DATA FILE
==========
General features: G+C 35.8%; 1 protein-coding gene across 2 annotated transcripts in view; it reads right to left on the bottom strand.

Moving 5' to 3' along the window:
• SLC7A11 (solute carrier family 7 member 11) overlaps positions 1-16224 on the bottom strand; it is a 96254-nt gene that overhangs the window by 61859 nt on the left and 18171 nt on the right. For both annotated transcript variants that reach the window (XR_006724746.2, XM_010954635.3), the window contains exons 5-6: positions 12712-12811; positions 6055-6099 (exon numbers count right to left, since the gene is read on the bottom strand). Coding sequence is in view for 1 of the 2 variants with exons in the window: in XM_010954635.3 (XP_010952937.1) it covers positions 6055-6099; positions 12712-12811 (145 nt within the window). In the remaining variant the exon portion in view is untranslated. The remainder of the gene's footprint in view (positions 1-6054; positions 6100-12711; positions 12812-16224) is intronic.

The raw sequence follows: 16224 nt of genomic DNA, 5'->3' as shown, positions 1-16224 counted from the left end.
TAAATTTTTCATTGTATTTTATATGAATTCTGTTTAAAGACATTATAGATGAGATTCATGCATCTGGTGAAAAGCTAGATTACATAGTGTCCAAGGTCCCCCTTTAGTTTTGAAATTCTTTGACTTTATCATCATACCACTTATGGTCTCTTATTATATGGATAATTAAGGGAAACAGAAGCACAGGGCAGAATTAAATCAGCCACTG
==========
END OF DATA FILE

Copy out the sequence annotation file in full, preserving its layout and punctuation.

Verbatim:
General features: G+C 35.8%; 1 protein-coding gene across 2 annotated transcripts in view; it reads right to left on the bottom strand.

Moving 5' to 3' along the window:
• SLC7A11 (solute carrier family 7 member 11) overlaps positions 1-16224 on the bottom strand; it is a 96254-nt gene that overhangs the window by 61859 nt on the left and 18171 nt on the right. For both annotated transcript variants that reach the window (XR_006724746.2, XM_010954635.3), the window contains exons 5-6: positions 12712-12811; positions 6055-6099 (exon numbers count right to left, since the gene is read on the bottom strand). Coding sequence is in view for 1 of the 2 variants with exons in the window: in XM_010954635.3 (XP_010952937.1) it covers positions 6055-6099; positions 12712-12811 (145 nt within the window). In the remaining variant the exon portion in view is untranslated. The remainder of the gene's footprint in view (positions 1-6054; positions 6100-12711; positions 12812-16224) is intronic.

The raw sequence follows: 16224 nt of genomic DNA, 5'->3' as shown, positions 1-16224 counted from the left end.
TAAATTTTTCATTGTATTTTATATGAATTCTGTTTAAAGACATTATAGATGAGATTCATGCATCTGGTGAAAAGCTAGATTACATAGTGTCCAAGGTCCCCCTTTAGTTTTGAAATTCTTTGACTTTATCATCATACCACTTATGGTCTCTTATTATATGGATAATTAAGGGAAACAGAAGCACAGGGCAGAATTAAATCAGCCACTG